Reality Bytes | Fashion


A few years ago, when I was a journalist, digital media was simply posting up the same old content online along with the addition of YouTube and Facebook videos. However, around this time there were a few bloggers trying to create the spark in the industry, yet people were still novel to the idea of individual personalities therefore, the digital sphere was exclusively monopolised by the print media industry. Surprisingly, 8 months later when I realised it was time to leave the paper and pursue blogging on my own – Sri Lanka was much more open to the idea. Social media was booming in Colombo and there were dozens of bloggers popping up in which they would review food or tech gadgets to fashion, whatever the Sri Lankan market catered – there was someone heading that up on social media.

As we said goodbye to our much-adored application and site ‘Facebook’, we had Instagram welcoming everyone with open arms, getting Insta-famous wasn’t as hard as it used to be. However, just like anything else, despite the platform being open to giving you the creative freedom and capturing people like never before had its consequences. There’s the good and the bad and let me tell you from my experience and my perspective how I see the harsh reality of being a social media influencer, especially in a country like Sri Lanka.

When I started out to do my own thing which was running a separate blog in which I’d share articles on different aspects while I focused on building my Instagram, which meant creating exciting content for my followers whilst also increasing the following and engagement. I wasn’t exactly encouraged by most of my family members and friends, they would laugh it off saying I’m wasting time online and I should probably focus on my degree and just pay attention to getting ‘a real job’. Apart from my mum, best friends and boyfriend, there was rarely any support unless it is someone who understands what I’m doing or from the same industry.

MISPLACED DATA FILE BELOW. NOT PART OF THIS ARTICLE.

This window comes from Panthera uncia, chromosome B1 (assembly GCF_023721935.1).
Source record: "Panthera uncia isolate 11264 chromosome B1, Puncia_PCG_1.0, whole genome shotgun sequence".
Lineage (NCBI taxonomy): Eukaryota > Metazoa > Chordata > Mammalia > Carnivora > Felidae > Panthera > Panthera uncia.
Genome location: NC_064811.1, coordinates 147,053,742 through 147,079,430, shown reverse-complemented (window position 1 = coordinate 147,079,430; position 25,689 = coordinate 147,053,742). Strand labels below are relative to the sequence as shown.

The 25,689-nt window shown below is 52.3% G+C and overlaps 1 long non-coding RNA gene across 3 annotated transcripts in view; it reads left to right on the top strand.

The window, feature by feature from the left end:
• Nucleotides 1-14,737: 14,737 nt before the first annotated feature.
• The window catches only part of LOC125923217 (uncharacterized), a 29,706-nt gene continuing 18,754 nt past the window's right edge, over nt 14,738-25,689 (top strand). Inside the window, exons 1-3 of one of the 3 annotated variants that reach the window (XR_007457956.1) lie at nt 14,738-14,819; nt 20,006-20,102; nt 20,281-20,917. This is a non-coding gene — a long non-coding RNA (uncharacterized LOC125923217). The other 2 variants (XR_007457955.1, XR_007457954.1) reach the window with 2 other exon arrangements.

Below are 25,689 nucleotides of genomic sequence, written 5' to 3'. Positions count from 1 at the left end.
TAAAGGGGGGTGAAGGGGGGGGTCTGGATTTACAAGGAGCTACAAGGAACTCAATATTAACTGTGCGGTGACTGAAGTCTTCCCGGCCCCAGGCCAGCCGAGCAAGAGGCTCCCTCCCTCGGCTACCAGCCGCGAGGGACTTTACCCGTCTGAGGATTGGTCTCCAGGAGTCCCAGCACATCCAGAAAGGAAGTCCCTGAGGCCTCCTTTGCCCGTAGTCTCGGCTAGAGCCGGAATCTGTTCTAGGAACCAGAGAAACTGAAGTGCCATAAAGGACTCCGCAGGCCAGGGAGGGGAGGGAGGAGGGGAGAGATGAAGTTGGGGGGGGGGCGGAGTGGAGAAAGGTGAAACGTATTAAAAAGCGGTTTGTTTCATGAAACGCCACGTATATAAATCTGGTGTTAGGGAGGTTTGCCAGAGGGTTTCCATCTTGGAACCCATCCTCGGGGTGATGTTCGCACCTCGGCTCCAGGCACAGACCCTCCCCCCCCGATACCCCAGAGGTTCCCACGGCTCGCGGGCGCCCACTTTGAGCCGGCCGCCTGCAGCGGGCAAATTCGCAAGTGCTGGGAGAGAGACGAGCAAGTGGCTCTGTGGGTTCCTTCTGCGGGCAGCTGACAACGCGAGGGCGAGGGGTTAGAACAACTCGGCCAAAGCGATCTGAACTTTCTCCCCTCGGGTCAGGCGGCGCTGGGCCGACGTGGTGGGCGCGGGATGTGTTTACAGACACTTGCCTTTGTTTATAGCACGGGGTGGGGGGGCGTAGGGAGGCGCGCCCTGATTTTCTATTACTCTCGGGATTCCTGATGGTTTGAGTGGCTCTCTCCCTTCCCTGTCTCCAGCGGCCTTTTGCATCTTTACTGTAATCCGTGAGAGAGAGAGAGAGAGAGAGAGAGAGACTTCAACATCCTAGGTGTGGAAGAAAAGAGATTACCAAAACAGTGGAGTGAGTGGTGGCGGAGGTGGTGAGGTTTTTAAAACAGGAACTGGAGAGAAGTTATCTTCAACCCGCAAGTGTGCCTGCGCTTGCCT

Going solo felt frightening at first, especially since you are representing yourself as a brand and not some established company, which was riveting as you have to approach brands and businesses to create awareness that you’re actually operating on your own. Shockingly, most brands wanted to work with me, with no fuss and many knew who I was with my previous representation at the paper which helped massively. Here onwards, my following only kept increasing, I would get dozens of messages on how people love reading my stuff or checking out my content that really pushed me to keep doing my best. At this point, apart from receiving gifts and product samples, I wasn’t getting paid for anything I did especially for someone who looked at doing this forever.

Regardless, it didn’t really matter especially since I always felt that I had so much more to learn and understand in terms of the world of content. Plus, I was more than happy with the product samples and everyone’s praise and constructive criticism on the work I was doing. Frankly, I’m going to be quite honest, I was looking into making money out of Instagram at this point and I came across articles in which massive influencers made some crazy amounts that’ll pay bills and eventually get you a house and a car and you’d have a decent life. For me, my Instagram feed was my ‘happy place’, everything was picture perfect and I knew the time and effort I invested on each post and it felt pretty great to check out your work and beam with happiness.

Eventually, hitting the 10k mark and moving forward, things changed rapidly. I was now invited to literally every event that’s happening in Colombo. Everything was happening incredibly fast and while the content kept getting better, the engagement increased, there was the constant undeniable fear of thinking that one wrong move and it can make or break me, and I was constantly on edge. This is because the larger the audience, the more critic, and those who constantly point out your flaws which in turn means, everything you say and do is closely watched including your circle of friends, the clothes you wear and even where you went out this evening. The harsh reality is that we are socially anxious people who still want to display our creative content out there by the means of social media, however the downside is the popularity that expects you to act and behave and to make conversations in a specific way, which can be terrifying.

There are many times, I’ve personally been a victim of cyber bullying as well as the attention getting into our heads which is something 99% of you’ll can relate to. Nevertheless, staying rooted to who are regardless of the circumstance can be tough at first but is absolutely imperative. Most of us tend to lose ourselves, but how I keep reminding myself is through the means of enabling myself to understand the difference between a personal life and work. Spending time with family, enjoying some time off with the friends you’ve known long before you made it, they are those who are going to really appreciate you for who you are, regardless of how ‘cool’ your Instagram is. Focus on your own personal style, while only drawing inspiration from those you look up to, what you wear says a lot about you and like we’ve all heard – ‘A first impression is the last impression’. Stick to your own goals, visions and morals and keep rocking. It most certainly all that bad, but it isn’t all that great either! Do what you love, and no matter what hurdle is thrown at you, you’re going to be fierce Sasha.

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